Yes ..... I know, it is not very standard to heat water with PV, but, I am in isolated site, with some panels (1,5 Kwc), and I have a very small cumulus (30 L). In short, currently I gently warm my cumulus with my prod. from panels (via batterries, and via programmable switch, so that during the day). Precision, in order to stretch the heating time, I converted, before the cumulus the 230 V into 115 V, which allows me to draw 4 times less power in an instant T. Well, all this works really well, but today, I would like to disconnect the heating cumulus batterries, putting for example 2 PV connected to micro-inverters themselves connected directly to the transformer. 230 / 115 V.
My question: is it better to do
A) PV + micro inverters 230 V + transformer 230 / 115 V + cumulus ECS
B) PV + micro inverters 115 V + cumulus ECS
Easy, no ????
Thanks in advance !!!!
Indeed, they do not have the possibility to adjust their output power when the input power decreases.
The result will be very disappointing.
You should go through this subject.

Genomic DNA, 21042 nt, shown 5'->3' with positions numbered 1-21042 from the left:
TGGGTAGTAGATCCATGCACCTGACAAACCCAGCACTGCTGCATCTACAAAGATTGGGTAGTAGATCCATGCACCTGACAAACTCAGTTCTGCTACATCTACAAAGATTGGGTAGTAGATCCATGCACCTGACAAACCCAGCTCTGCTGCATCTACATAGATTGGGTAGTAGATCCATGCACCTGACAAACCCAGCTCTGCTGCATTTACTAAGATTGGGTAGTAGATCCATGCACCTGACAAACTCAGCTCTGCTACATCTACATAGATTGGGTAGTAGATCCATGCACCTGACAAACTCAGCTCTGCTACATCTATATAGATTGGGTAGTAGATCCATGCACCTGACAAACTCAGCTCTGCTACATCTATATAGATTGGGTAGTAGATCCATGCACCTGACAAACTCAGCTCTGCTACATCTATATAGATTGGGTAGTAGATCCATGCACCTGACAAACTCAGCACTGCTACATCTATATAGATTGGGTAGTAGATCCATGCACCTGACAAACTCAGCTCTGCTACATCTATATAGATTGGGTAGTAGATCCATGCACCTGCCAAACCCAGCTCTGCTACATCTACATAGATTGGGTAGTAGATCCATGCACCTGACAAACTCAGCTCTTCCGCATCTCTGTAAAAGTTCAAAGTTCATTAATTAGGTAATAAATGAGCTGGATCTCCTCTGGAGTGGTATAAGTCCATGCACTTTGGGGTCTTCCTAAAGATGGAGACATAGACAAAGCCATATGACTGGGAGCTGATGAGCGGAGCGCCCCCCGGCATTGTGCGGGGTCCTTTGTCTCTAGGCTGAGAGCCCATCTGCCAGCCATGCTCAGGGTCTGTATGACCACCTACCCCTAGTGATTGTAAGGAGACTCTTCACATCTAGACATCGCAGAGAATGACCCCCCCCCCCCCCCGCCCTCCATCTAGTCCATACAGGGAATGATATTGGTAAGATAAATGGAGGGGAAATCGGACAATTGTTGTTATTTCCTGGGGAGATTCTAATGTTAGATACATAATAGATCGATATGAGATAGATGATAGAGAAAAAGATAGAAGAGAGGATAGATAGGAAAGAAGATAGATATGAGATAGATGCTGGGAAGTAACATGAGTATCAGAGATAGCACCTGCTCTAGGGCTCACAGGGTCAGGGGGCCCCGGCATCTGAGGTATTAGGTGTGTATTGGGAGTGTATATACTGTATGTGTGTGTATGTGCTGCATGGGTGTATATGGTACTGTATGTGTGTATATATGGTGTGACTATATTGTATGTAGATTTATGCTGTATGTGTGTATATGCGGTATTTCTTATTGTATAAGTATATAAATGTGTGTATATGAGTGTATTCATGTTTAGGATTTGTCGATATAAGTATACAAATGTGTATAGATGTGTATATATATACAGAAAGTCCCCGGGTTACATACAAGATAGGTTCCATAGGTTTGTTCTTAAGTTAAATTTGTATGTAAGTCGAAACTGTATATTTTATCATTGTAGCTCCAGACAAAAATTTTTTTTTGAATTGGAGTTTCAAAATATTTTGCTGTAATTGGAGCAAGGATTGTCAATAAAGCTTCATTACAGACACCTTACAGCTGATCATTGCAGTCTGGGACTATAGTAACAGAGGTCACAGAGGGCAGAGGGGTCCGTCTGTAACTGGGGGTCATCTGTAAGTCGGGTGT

For example this model unearthed by xboxman4 adjusts its output voltage between 10 and 240V to vary the power supplied to the water heater.
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Go through a micro-inverter and a transformer to power a resistance is a lot of unnecessary losses. The best is to adapt the resistance to the PVs. What are the characteristics of the PV and the ball? is it a steatite resistance?
For the ball, it is enough to know the power in 230 V and for the PVs, nominal voltage and power?
Gaston, is it standard M215? https://enphase.com/fr-fr/produits/micro-onduleurs
From what I see, it's an inverter for injection, so it will not work off-grid.izentrop wrote:Gaston, is it standard M215? https://enphase.com/fr-fr/produits/micro-onduleurs
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